Op-Ed

Economic benefits of Ark Park unfairly downplayed

The Ark Encounter in Williamstown features a Noah’s Ark that was built based on dimensions given in the Bible. It is 510 feet long, 85 feet wide and 51 feet high. Ark Encounter is about to celebrate a year of operation.
The Ark Encounter in Williamstown features a Noah’s Ark that was built based on dimensions given in the Bible. It is 510 feet long, 85 feet wide and 51 feet high. Ark Encounter is about to celebrate a year of operation. cbertram@herald-leader.com

If a Christian medical doctor at a Baptist hospital in Lexington found a cure for cancer that saved the lives of nine out of 10 patients, the headline in the Herald-Leader next morning might read: “Baptist doctor fails to heal all cancer patients.”

That’s the kind of approach this paper recently took when it attempted to dismiss the undeniable positive economic impact that our Bible-themed attraction, the Ark Encounter, has had on the region. The paper’s bias against biblical Christianity has once again reared its head.

By not citing government statistics, a major tourism award, and business leaders that can attest to the tremendous economic benefits that our tourist attraction has had on the region, this paper decided instead to focus on one small city — that has few tourist amenities — to engage in yet another attack on the Ark.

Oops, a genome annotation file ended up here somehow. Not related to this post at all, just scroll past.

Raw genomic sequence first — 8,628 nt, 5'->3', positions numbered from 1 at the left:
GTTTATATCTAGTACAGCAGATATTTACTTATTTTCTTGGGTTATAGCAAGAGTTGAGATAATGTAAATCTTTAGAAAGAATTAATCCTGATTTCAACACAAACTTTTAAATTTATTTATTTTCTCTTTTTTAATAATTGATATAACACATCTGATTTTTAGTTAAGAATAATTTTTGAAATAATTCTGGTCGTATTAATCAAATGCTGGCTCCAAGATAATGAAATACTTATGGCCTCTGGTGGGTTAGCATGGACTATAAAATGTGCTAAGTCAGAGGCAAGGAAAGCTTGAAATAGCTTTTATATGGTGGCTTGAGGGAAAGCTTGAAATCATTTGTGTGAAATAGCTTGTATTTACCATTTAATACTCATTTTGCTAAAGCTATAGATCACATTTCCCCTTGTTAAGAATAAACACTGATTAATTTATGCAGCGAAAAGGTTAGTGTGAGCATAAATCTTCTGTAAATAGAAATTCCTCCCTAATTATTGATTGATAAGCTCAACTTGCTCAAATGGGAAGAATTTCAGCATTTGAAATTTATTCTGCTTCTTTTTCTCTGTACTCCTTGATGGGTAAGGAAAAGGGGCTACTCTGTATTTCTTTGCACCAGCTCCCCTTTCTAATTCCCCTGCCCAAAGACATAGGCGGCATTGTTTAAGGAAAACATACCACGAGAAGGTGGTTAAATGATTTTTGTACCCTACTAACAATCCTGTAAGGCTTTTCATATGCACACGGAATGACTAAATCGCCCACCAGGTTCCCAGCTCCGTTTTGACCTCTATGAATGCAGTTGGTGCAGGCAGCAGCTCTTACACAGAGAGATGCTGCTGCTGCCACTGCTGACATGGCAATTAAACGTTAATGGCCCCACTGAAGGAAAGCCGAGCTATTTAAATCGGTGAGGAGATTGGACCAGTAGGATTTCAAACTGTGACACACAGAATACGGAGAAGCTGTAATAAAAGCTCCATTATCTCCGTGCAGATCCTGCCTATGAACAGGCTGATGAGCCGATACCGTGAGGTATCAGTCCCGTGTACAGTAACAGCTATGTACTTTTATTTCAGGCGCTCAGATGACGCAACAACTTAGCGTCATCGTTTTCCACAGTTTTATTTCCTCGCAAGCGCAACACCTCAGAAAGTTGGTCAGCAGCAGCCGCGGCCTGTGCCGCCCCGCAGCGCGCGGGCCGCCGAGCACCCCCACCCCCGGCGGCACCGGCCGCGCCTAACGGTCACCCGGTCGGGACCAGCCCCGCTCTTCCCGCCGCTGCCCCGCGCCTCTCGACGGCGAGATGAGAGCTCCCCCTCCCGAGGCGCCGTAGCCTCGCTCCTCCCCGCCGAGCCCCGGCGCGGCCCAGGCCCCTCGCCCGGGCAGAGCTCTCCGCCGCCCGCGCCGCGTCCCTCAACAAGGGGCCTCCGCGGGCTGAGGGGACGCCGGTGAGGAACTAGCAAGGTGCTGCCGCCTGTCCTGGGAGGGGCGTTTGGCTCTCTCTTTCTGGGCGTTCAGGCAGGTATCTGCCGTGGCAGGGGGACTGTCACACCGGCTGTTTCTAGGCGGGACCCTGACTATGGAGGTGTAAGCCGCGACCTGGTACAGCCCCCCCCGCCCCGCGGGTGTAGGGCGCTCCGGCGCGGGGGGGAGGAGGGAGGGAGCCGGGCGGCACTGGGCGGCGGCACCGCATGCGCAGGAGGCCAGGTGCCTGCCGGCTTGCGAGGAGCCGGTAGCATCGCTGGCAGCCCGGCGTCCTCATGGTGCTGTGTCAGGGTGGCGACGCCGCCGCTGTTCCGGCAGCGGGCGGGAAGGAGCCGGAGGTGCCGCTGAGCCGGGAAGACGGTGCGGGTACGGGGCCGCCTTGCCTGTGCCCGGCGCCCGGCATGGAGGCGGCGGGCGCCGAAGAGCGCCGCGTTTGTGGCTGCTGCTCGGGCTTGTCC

It was laughable to read how the unfortunate failure of a furniture store in that town was connected to the Ark’s supposed lack of economic impact. Now, how many Herald-Leader readers make sure to buy furniture when they visit Disneyworld in Orlando?

Ultimately, such articles are counter-productive. They undermine the efforts of Grant County and the state to spur business and create jobs.

We are aware of a prestigious builder in Northern Kentucky who is reluctant to construct hotels in the region because he has heard, apparently through the media, that the Ark is supposedly not successful.

The Ark Encounter could accommodate more than 8,000 people a day (our record day) and generate more revenue for the county and state if not for the lack of hotels, not furniture stores.

We’re thrilled with attendance. The Ark welcomed 6,500 guests on a recent Saturday, and the busiest part of the tourist season is still to come. Owners of tourist-related businesses in Northern Kentucky are ecstatic. But you might never know of the Ark’s exceptional economic impact because of the paper’s ongoing antipathy toward Christianity.

Citizens of Grant County should be up in arms about this article. As they finally see their economy growing (Dry Ridge, just north of the Ark, is booming because it has many amenities that cater to tourists), residents should be upset that this paper’s unfair coverage may hinder development and job creation.

Ken Ham is CEO/president of Answers in Genesis/Ark Encounter.

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